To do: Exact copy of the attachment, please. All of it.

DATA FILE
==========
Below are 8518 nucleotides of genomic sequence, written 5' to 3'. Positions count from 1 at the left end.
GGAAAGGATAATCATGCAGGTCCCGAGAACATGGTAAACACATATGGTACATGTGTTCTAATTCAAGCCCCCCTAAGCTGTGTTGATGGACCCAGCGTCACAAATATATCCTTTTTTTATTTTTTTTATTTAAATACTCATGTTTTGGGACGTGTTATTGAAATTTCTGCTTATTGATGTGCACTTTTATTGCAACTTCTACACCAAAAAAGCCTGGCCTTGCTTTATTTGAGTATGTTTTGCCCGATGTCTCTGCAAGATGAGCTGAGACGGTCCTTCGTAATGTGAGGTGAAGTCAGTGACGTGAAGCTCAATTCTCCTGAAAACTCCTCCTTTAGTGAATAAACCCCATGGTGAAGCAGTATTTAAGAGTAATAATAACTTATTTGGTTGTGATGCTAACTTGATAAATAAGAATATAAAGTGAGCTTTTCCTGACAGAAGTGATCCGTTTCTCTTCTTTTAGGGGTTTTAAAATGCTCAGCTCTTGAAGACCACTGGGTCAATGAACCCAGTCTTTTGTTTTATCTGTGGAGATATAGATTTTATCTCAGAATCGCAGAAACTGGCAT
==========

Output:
Below are 8518 nucleotides of genomic sequence, written 5' to 3'. Positions count from 1 at the left end.
GGAAAGGATAATCATGCAGGTCCCGAGAACATGGTAAACACATATGGTACATGTGTTCTAATTCAAGCCCCCCTAAGCTGTGTTGATGGACCCAGCGTCACAAATATATCCTTTTTTTATTTTTTTTATTTAAATACTCATGTTTTGGGACGTGTTATTGAAATTTCTGCTTATTGATGTGCACTTTTATTGCAACTTCTACACCAAAAAAGCCTGGCCTTGCTTTATTTGAGTATGTTTTGCCCGATGTCTCTGCAAGATGAGCTGAGACGGTCCTTCGTAATGTGAGGTGAAGTCAGTGACGTGAAGCTCAATTCTCCTGAAAACTCCTCCTTTAGTGAATAAACCCCATGGTGAAGCAGTATTTAAGAGTAATAATAACTTATTTGGTTGTGATGCTAACTTGATAAATAAGAATATAAAGTGAGCTTTTCCTGACAGAAGTGATCCGTTTCTCTTCTTTTAGGGGTTTTAAAATGCTCAGCTCTTGAAGACCACTGGGTCAATGAACCCAGTCTTTTGTTTTATCTGTGGAGATATAGATTTTATCTCAGAATCGCAGAAACTGGCAT